The Role of COVID-19 Vaccination in Individuals with Chronic Hepatitis B Infection


Study presented at CROI 2024 reveals chronic hepatitis B virus (HBV) infection heightens COVID-19 severity as vaccination reduces mortality and ICU demands in co-infected individuals.

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Chronic infection with HBV is considered a potential risk factor for severe COVID-19, as evidenced by its influence on COVID-19 outcomes in those simultaneously infected with COVID-19 and HBV infection (COVID-HBV). In the most comprehensive study on this topic so far, having chronic HBV infection was associated with increased chances of death and negative outcomes from COVID-19.

Among 3,360,173 individuals with confirmed COVID-19, approximately 0.2% (7,163) had concurrent COVID-HBV, of whom 13.9% (996) were vaccinated. Individuals with COVID-HBV experienced higher odds of mortality within 90 days (OR 1.21, 95% CI 1.02-1.44; p = 0.032) and higher odds of requiring ICU admission (OR 1.39, 95% CI 1.17-1.66; p < 0.001) compared to those without HBV (COVID-wo-HBV). However, no significant differences were observed in 30-day mortality, rates of hospitalization, and mechanical ventilation between the 2 groups.

Researchers used the TriNetX database to compare adult patients with confirmed COVID-HBV and COVID-wo-HBV who sought care across 77 healthcare systems in the US from January 2020 to August 2023. The analysis encompassed individuals identified with HBV through diagnostic codes and laboratory assessments. The researchers assessed the risk of outcomes including inpatient hospitalization, ICU admission, mechanical ventilation usage, as well as mortality within 30 days (early) and 90 days (late).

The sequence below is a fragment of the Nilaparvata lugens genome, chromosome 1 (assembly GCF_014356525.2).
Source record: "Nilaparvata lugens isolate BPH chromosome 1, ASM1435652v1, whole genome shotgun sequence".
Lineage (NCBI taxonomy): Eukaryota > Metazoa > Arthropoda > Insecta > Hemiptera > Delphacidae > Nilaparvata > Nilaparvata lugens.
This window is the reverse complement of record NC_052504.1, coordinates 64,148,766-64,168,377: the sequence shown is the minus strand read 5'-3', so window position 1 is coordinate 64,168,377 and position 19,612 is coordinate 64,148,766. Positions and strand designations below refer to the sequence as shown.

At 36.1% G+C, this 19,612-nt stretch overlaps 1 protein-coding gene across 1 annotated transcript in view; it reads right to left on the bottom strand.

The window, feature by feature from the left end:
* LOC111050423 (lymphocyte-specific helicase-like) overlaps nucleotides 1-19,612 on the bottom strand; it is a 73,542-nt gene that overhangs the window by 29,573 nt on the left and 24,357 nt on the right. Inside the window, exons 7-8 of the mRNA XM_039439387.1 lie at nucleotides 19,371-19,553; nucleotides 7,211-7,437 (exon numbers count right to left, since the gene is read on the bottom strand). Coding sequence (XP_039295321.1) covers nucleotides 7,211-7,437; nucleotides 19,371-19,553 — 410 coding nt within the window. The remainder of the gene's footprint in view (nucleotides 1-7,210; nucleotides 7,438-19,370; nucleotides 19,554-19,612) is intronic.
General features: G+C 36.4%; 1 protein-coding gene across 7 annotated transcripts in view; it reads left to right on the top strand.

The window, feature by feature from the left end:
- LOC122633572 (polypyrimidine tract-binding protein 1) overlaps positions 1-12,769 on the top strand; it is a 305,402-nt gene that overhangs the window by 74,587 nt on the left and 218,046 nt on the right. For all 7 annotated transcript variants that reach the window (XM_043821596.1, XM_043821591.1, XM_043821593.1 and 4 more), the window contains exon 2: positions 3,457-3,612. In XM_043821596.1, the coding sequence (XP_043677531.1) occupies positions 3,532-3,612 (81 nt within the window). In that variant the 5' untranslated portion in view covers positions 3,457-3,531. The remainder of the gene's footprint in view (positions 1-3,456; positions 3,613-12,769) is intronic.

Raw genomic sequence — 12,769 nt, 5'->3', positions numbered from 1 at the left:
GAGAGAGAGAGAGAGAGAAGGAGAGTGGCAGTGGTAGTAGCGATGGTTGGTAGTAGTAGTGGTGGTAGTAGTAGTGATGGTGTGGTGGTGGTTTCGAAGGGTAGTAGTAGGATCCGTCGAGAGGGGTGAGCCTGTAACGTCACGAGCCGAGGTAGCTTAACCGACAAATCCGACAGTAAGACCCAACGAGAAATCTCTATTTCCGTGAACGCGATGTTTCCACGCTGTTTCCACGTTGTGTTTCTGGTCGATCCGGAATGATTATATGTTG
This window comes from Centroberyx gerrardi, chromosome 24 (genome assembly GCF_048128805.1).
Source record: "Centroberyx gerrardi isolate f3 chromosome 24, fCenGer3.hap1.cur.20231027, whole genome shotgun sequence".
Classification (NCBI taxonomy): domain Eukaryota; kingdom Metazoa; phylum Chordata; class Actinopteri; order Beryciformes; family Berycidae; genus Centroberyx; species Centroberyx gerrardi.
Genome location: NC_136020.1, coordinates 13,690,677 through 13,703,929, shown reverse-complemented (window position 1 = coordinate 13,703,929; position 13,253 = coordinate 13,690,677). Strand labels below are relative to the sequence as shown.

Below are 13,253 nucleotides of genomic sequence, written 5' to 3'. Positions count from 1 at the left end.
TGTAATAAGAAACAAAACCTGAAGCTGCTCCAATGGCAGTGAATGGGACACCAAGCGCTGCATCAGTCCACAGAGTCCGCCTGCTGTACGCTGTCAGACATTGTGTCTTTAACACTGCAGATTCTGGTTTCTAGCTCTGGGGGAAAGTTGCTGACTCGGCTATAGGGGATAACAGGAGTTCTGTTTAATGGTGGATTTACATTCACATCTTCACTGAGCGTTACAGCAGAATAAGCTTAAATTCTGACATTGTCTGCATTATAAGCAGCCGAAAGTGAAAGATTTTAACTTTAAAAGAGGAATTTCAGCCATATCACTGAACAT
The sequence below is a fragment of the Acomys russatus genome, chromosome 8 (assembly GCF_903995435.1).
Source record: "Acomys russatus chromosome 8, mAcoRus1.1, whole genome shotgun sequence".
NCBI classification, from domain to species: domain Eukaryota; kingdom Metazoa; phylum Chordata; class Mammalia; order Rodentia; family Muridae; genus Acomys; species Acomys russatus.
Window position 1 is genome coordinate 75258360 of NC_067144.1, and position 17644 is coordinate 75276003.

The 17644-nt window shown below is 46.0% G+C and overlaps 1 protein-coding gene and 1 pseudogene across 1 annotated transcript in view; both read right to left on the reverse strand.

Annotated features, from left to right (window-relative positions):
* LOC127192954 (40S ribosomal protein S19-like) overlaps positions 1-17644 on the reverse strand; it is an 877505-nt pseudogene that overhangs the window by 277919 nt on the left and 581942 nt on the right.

Although vaccination against COVID-19 has been linked to a decreased risk of mortality and negative outcomes in the broader population, its effectiveness in improving COVID-19 outcomes among those with ongoing HBV infection has yet to be determined. In a specific analysis of the COVID-HBV subgroup, those vaccinated against COVID-19 showed reduced odds of mortality at both 30 days (OR 0.38, 95% CI 0.22-0.66; p < 0.001) and 90 days (OR 0.46, 95% CI 0.31-0.70; p < 0.001). Nevertheless, vaccination did not significantly affect the odds of hospitalization, ICU admissions, or the need for mechanical ventilation.

To mitigate potential confounding variables, the investigators applied 1:1 propensity score matching, considering demographics, significant comorbidities, and COVID-19 vaccination status. OR and 95% CI were calculated for the specified outcomes, with a p-value of less than 0.05 indicating statistical significance.

This research on the protective effects of COVID-19 vaccination in individuals with chronic HBV infection is highlighted at the ongoing Conference on Retroviruses and Opportunistic Infections (CROI). Plans for further studies are in place, utilizing data spanning a longer timeframe, to confirm the sustainability of these beneficial outcomes as vaccination efforts continue.


Yendewa G, Olasehinde T, Mulindwa, et. al. Chronic Hepatitis B Increases Mortality Risk in COVID-19 While Vaccination Is Protective. Poster #730 presented at CROI 2024. March 3-6, 2023. Denver, CO.

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